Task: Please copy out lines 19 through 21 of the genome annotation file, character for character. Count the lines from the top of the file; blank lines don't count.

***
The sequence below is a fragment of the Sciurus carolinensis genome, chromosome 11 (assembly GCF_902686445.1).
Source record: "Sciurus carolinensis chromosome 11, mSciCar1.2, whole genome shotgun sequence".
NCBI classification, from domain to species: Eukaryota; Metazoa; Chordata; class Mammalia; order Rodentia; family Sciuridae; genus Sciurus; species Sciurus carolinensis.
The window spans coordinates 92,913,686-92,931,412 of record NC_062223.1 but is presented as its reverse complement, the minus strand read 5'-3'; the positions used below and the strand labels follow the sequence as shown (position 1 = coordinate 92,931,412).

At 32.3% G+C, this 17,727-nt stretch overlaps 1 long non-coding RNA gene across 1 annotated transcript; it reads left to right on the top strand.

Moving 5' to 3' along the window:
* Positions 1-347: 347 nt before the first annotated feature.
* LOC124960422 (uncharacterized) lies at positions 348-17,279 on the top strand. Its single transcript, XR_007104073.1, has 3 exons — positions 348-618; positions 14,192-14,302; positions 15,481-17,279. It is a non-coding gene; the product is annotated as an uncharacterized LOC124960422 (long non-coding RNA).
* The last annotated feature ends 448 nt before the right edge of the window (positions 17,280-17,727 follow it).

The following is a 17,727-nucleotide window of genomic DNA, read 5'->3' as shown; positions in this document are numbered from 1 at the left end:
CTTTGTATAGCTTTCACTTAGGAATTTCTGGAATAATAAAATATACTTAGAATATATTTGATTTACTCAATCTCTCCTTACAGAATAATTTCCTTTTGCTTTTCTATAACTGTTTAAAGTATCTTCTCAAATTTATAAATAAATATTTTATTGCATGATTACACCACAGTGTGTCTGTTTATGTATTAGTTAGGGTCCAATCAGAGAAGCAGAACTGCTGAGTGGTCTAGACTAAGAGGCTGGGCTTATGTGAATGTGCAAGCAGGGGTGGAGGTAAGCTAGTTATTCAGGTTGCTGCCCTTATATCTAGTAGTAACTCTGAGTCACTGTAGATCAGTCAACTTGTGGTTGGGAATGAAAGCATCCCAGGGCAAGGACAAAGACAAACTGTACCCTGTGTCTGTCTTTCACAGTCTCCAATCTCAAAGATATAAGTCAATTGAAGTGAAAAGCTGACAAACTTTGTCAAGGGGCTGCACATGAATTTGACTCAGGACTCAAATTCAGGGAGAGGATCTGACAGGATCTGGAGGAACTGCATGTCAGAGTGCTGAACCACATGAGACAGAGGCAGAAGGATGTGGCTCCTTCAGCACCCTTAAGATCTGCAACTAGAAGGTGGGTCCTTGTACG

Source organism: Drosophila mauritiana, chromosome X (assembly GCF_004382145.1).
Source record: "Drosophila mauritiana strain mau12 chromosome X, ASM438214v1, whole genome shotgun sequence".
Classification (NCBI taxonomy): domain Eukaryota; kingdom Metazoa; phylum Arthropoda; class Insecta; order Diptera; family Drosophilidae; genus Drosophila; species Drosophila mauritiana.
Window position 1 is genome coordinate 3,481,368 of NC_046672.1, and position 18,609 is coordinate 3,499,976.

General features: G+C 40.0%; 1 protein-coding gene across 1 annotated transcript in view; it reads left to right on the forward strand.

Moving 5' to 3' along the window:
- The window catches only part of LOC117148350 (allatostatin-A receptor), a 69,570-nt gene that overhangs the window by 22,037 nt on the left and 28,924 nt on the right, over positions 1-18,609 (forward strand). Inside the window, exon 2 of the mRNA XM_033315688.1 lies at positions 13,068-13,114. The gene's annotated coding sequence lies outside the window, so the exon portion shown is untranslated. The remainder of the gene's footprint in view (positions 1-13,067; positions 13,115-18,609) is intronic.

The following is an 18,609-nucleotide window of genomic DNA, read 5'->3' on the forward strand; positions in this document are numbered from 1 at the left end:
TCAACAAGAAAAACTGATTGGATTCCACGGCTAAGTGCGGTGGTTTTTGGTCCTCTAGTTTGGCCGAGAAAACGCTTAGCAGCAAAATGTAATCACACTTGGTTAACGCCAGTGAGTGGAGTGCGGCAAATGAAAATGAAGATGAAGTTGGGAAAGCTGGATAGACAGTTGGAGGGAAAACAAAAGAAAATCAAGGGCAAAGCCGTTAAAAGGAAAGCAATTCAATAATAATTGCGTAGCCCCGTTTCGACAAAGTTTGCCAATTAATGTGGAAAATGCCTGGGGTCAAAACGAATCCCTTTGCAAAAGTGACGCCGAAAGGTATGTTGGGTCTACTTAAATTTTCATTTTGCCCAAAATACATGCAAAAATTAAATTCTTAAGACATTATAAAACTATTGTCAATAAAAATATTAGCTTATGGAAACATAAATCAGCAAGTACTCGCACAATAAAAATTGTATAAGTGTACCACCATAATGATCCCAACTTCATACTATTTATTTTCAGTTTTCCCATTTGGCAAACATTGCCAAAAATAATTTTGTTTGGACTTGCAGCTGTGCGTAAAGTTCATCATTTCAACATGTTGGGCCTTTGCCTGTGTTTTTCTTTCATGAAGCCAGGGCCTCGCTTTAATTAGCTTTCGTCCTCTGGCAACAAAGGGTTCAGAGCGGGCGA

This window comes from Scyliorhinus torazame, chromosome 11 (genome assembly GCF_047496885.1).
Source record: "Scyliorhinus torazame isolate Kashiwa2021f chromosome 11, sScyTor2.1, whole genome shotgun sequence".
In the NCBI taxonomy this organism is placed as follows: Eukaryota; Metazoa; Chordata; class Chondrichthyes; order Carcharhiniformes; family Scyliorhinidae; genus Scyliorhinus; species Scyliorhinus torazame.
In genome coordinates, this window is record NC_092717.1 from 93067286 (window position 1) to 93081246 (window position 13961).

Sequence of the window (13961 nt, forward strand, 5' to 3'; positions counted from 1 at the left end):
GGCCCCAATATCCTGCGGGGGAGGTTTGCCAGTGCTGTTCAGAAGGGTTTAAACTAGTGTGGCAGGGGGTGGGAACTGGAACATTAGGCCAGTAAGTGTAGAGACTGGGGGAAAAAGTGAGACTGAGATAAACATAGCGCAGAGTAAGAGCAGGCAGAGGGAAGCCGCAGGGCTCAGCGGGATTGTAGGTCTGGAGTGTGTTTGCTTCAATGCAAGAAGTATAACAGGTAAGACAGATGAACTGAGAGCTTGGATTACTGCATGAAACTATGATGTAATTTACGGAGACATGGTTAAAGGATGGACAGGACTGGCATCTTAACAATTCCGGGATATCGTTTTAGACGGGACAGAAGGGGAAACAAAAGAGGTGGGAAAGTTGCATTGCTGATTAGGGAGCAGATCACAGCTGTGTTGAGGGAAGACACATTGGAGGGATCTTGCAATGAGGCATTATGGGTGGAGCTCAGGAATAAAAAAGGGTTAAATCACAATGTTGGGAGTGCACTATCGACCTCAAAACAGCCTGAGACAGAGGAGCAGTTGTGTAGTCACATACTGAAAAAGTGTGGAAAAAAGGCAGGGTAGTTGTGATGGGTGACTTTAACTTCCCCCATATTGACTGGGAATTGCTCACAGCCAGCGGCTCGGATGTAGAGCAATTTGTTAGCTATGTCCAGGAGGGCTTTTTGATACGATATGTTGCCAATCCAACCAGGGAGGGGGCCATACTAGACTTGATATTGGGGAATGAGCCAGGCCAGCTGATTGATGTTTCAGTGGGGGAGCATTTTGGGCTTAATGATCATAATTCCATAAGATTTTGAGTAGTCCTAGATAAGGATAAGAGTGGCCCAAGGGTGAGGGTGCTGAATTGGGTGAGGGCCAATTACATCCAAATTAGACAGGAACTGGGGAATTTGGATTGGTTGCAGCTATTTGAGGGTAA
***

The following is an 18,609-nucleotide window of genomic DNA, read 5'->3' on the forward strand; positions in this document are numbered from 1 at the left end:
TCAACAAGAAAAACTGATTGGATTCCACGGCTAAGTGCGGTGGTTTTTGGTCCTCTAGTTTGGCCGAGAAAACGCTTAGCAGCAAAATGTAATCACACTTGGTTAACGCCAGTGAGTGGAGTGCGGCAAATGAAAATGAAGATGAAGTTGGGAAAGCTGGATAGACAGTTGGAGGGAAAACAAAAGAAAATCAAGGGCAAAGCCGTTAAAAGGAAAGCAATTCAATAATAATTGCGTAGCCCCGTTTCGACAAAGTTTGCCAATTAATGTGGAAAATGCCTGGGGTCAAAACGAATCCCTTTGCAAAAGTGACGCCGAAAGGTATGTTGGGTCTACTTAAATTTTCATTTTGCCCAAAATACATGCAAAAATTAAATTCTTAAGACATTATAAAACTATTGTCAATAAAAATATTAGCTTATGGAAACATAAATCAGCAAGTACTCGCACAATAAAAATTGTATAAGTGTACCACCATAATGATCCCAACTTCATACTATTTATTTTCAGTTTTCCCATTTGGCAAACATTGCCAAAAATAATTTTGTTTGGACTTGCAGCTGTGCGTAAAGTTCATCATTTCAACATGTTGGGCCTTTGCCTGTGTTTTTCTTTCATGAAGCCAGGGCCTCGCTTTAATTAGCTTTCGTCCTCTGGCAACAAAGGGTTCAGAGCGGGCGA

This window comes from Scyliorhinus torazame, chromosome 11 (genome assembly GCF_047496885.1).